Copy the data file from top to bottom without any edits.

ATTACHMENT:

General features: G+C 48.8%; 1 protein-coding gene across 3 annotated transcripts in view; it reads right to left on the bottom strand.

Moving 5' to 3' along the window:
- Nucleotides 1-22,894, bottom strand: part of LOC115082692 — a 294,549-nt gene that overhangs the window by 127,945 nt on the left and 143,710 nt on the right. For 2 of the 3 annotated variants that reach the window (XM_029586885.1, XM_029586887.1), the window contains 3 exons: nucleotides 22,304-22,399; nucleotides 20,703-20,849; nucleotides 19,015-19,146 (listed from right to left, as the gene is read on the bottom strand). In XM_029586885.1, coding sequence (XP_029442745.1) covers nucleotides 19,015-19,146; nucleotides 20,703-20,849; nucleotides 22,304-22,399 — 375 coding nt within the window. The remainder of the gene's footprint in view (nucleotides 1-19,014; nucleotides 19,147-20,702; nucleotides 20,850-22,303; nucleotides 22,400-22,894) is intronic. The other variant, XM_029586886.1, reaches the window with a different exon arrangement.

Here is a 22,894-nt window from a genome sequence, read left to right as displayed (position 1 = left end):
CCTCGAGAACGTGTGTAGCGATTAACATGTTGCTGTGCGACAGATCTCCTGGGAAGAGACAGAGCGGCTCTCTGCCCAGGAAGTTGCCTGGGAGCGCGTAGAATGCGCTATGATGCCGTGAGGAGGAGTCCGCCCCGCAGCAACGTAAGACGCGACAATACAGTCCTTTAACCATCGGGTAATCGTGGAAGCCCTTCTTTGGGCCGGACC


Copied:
General features: G+C 48.8%; 1 protein-coding gene across 3 annotated transcripts in view; it reads right to left on the bottom strand.

Moving 5' to 3' along the window:
- Nucleotides 1-22,894, bottom strand: part of LOC115082692 — a 294,549-nt gene that overhangs the window by 127,945 nt on the left and 143,710 nt on the right. For 2 of the 3 annotated variants that reach the window (XM_029586885.1, XM_029586887.1), the window contains 3 exons: nucleotides 22,304-22,399; nucleotides 20,703-20,849; nucleotides 19,015-19,146 (listed from right to left, as the gene is read on the bottom strand). In XM_029586885.1, coding sequence (XP_029442745.1) covers nucleotides 19,015-19,146; nucleotides 20,703-20,849; nucleotides 22,304-22,399 — 375 coding nt within the window. The remainder of the gene's footprint in view (nucleotides 1-19,014; nucleotides 19,147-20,702; nucleotides 20,850-22,303; nucleotides 22,400-22,894) is intronic. The other variant, XM_029586886.1, reaches the window with a different exon arrangement.

Here is a 22,894-nt window from a genome sequence, read left to right as displayed (position 1 = left end):
CCTCGAGAACGTGTGTAGCGATTAACATGTTGCTGTGCGACAGATCTCCTGGGAAGAGACAGAGCGGCTCTCTGCCCAGGAAGTTGCCTGGGAGCGCGTAGAATGCGCTATGATGCCGTGAGGAGGAGTCCGCCCCGCAGCAACGTAAGACGCGACAATACAGTCCTTTAACCATCGGGTAATCGTGGAAGCCCTTCTTTGGGCCGGACC